Franklin, Jefferson, Adams“We hold these truths to be self-evident, that all men are created equal, that they are endowed by their Creator with certain unalienable Rights, that among these are Life, Liberty and the pursuit of Happiness.–That to secure these rights, Governments are instituted among Men, deriving their just powers from the consent of the governed,”

That’s what we’re supposed to be celebrating today.  A lot of people will get drunk.  Lots of kids will enjoy fireworks.  Some of us will sit back and judge the country harshly, looking down on the celebration of an event that broke us free from colonialism but was the harbinger of genocide and the birth of the nation which would be the last of the western world to abandon slavery as a legal institution.

Jefferson, the author, owned slaves – we all know that.  It’s not mitigation that he wanted to ban slavery in the very document that we’re celebrating (but John Adams and others talked him out of it in order to maintain unity between the colonies).  It’s not mitigation that he treated his slaves well relatively speaking, and even loved them (literally).  In fact, that all makes it worse because he knew it was evil.  And in fact, some historians challenge the contention that he was latently abolitionist – apparently there were some early writings linking intelligence to skull shapes and such – remembering from bad memory of my college readings of Stephen Jay Gould’s Mismeasure of Man.

But even the worst of us, fascists even, sometimes tap into something beautiful.  Fascists like Ezra Pound, D’Annunzio, Dali, Wagner (proto-fascist anyway), Speer…. Ted Nugent…

The words above are beautiful.  Jefferson tapped into something vital, and I have to believe that something spoke to his soul, because these words are worth celebrating.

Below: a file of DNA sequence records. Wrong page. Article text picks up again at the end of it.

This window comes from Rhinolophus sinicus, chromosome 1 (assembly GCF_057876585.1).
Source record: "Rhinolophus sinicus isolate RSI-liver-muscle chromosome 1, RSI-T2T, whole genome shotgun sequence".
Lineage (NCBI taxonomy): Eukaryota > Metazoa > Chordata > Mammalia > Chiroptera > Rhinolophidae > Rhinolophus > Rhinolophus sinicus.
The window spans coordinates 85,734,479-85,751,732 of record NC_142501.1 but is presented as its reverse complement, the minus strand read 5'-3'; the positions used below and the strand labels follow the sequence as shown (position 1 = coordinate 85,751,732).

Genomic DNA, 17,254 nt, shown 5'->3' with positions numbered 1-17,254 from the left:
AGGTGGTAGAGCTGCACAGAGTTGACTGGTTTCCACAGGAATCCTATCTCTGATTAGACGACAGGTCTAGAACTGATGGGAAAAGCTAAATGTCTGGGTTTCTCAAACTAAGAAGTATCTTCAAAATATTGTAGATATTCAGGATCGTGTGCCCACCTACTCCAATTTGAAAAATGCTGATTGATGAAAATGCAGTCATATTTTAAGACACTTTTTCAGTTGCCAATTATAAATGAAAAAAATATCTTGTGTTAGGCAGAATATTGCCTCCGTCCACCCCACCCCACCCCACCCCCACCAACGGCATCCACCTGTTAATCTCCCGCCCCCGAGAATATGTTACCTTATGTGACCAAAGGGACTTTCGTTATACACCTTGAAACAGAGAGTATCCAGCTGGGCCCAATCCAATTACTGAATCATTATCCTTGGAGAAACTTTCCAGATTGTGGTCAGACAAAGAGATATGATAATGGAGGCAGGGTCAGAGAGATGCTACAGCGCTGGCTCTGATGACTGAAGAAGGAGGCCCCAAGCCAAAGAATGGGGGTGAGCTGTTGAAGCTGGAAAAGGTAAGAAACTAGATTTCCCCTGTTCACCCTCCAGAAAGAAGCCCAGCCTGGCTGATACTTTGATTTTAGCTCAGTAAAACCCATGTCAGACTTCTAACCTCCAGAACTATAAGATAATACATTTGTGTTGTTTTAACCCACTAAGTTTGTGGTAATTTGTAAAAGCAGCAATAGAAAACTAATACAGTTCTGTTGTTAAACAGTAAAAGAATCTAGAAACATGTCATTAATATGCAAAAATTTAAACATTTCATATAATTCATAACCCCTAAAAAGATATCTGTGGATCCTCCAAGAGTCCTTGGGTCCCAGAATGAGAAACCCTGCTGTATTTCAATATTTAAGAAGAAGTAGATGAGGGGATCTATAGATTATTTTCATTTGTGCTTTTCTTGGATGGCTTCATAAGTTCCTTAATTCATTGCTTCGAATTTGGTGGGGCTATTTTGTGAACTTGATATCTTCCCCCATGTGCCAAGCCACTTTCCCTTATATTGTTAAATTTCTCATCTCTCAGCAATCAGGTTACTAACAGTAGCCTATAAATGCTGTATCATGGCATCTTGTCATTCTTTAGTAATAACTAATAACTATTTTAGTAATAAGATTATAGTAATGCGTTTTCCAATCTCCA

It  can get confusing when debating conservatives and other war-on-terror advocates about rendition, national security, differentiation between custody as being accused of a crime and as a prisoner of war (or “enemy combatant”), because if you talk to them in the abstract, they will agree with the words above.  That human beings have rights against the abuse from another just by virtue of being a human being.  They will tell you because they learned that the rights come from God and not the government.  The government only recognizes rights that already exist.

And then you point out that non-citizens (and even some citizens apparently) are being held against Constitutional rights, which they will previously have agreed are “fundamental.”  But they aren’t entitled to the rights because they aren’t American citizens.  In other words, rights originate with government, not providence or God.

You point this out to them, and the wording of the Declaration and they will respond, so much like the dogmatic Trotskyists I know with eyes glazed over when you question anything in Lenin’s State and Revolution, that “The Declaration of Independence is not a legal document.”

Well, actually it is, but that’s completely beside the point anyway.  The question is about where you believe rights originate, and whether you believe that human government has the right to abridge these rights.

Some of the smarter conservatives will come up with a more convoluted and nuanced argument and say, “You liberals agree that there are times when government interests override those rights.”   Actually, that’s not what we say and it’s a misunderstanding of the “living document” doctrine many of us libs live by, but more to the point they don’t believe it.  Until they do.

And what they won’t admit is that they are more likely to forgo an individuals rights when there is more melanin in the subject’s skin than their own.

But the words above, they can’t be allowed to just recite them like some religious text and not deal with what they really mean.  Even if Jefferson set a bad example, these words should haunt anyone supporting Gitmo, “enhanced interrogation,” and all the doctrines of convenience.  And this holiday should haunt them.  Until they’re too drunk to think about it anyway.

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